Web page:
Thais protest over man hospitalised after wearing critical t-shirt

BANGKOK (Reuters) - A small group of Thai activists protested at a psychiatric hospital on Friday over the admission of a man they believed was being held against his will after wearing a t-shirt that said he had lost faith in the monarchy. Criticising the Thai monarchy can lead to a 15-year jail sentence, but police in the city of Khon Kaen said they were not pressing charges against Tiwagorn Withiton, 47. 'He is getting treatment, his relatives had him admitted,' Khon Kaen's police chief, Major General Puttipong Musikul, told Reuters.

Reuters July 18, 2020 00:15:39 IST
Thais protest over man hospitalised after wearing critical t-shirt

Thais protest over man hospitalised after wearing critical tshirt

BANGKOK (Reuters) - A small group of Thai activists protested at a psychiatric hospital on Friday over the admission of a man they believed was being held against his will after wearing a t-shirt that said he had lost faith in the monarchy.

Criticising the Thai monarchy can lead to a 15-year jail sentence, but police in the city of Khon Kaen said they were not pressing charges against Tiwagorn Withiton, 47.

"He is getting treatment, his relatives had him admitted," Khon Kaen's police chief, Major General Puttipong Musikul, told Reuters.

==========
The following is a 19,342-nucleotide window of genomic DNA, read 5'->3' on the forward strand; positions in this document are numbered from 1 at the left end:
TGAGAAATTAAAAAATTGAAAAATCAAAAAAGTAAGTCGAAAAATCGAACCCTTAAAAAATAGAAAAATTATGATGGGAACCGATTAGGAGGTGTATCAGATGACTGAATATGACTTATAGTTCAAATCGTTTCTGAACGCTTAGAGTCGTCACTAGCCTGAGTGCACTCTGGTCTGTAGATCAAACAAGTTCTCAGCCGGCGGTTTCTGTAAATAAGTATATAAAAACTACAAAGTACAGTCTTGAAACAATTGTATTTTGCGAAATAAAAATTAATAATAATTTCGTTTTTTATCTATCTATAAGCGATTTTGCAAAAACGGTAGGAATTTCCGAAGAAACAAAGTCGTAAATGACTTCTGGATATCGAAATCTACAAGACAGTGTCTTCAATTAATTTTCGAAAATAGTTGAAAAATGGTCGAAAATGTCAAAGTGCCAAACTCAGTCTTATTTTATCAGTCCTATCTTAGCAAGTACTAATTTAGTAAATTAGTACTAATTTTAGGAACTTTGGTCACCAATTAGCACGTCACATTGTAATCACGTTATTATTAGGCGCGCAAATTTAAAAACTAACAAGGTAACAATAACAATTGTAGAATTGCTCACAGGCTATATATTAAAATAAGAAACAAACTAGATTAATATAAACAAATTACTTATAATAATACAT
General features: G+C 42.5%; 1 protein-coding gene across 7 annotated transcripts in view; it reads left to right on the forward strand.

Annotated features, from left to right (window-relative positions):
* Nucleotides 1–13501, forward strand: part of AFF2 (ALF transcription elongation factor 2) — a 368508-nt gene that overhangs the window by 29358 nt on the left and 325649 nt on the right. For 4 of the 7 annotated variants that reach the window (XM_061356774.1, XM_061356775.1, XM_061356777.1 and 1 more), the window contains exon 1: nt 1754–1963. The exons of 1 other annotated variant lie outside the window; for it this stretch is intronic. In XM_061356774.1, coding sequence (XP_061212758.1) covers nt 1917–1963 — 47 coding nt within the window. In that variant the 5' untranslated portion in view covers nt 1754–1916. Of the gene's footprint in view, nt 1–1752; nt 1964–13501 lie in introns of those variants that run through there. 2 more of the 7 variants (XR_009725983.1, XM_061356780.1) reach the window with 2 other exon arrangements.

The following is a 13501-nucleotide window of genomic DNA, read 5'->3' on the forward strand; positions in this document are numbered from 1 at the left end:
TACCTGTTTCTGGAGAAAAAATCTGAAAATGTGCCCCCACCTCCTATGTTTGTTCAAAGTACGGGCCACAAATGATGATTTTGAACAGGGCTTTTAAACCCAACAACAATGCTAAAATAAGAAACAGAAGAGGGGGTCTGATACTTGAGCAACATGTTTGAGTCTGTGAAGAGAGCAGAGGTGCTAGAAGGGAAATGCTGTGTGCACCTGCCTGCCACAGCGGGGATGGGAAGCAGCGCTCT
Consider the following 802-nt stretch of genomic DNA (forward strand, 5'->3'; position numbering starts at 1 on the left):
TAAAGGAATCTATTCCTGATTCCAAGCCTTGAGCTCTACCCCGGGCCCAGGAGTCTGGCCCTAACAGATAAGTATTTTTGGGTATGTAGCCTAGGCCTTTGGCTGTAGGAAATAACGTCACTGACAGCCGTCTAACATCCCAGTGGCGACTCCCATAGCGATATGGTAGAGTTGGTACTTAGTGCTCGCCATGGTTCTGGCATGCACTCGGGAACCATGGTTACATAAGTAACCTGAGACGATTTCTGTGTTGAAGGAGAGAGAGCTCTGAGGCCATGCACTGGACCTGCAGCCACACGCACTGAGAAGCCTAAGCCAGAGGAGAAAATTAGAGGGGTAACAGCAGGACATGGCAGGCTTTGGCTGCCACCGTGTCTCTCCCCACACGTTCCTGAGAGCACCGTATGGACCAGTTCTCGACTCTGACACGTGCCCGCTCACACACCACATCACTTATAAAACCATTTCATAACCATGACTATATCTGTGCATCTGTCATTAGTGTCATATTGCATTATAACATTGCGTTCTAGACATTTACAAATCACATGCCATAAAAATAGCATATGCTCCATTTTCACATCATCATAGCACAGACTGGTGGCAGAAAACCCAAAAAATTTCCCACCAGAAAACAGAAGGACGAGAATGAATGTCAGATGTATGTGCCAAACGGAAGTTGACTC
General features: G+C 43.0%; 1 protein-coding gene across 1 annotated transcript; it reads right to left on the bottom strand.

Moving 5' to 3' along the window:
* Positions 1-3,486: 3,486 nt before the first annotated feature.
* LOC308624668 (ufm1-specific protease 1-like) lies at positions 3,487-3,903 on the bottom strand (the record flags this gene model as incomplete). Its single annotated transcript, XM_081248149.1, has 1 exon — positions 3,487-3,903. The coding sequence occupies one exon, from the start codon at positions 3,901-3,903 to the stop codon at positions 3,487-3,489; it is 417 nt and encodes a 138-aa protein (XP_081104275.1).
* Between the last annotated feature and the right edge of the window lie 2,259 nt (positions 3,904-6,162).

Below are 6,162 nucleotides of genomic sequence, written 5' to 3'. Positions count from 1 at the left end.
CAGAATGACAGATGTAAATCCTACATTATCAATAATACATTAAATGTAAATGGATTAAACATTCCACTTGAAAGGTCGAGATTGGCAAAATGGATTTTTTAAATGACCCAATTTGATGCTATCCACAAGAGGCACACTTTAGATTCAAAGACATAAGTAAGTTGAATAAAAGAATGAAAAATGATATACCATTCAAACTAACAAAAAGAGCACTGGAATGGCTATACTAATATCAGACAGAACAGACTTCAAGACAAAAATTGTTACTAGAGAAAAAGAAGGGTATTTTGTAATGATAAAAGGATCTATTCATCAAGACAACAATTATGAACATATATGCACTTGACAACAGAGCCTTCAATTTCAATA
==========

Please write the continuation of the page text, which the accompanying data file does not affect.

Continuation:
Reuters was unable to contact Tiwagorn, and his relatives declined to comment.

Nattakorn Champathong, director of the Rajanagarindra Psychiatric Hospital in the northeastern city, told Reuters that Tiwagorn had not been forced to enter the hospital.

"The patient is willing to get treatment and his relatives also gave consent for his treatment," he said, adding that he could give no medical details.

Human rights lawyer Yingcheep Atchanont, who visited Tiwagorn on Monday, told Reuters he believed the engineer had been held against his will at the hospital since July 9.

More than a dozen protesters called for his release at the hospital on Friday, a rare sign of public support for someone who has openly criticised the monarchy.

"If he has not harmed anyone, I see no reason why he could not be released," Somyot Prueksakasemsuk, a political activist who attended the protest, told Reuters by phone.

Tiwagorn had posted pictures on his Facebook page last month in which he was wearing a t-shirt bearing the sentence "I have lost faith in the institution of the monarchy".

In his last Facebook post before being taken to hospital, he said he had been visited by police, other security officials and psychiatrists, who had questioned him about his mental health.

Despite the potentially harsh punishments for critics of the monarchy, it has faced unprecedented questioning on social media in recent months.

(Reporting by Panu Wongcha-um and Panarat Thepgumpanat; Editing by Matthew Tostevin and Kevin Liffey)

This story has not been edited by Firstpost staff and is generated by auto-feed.

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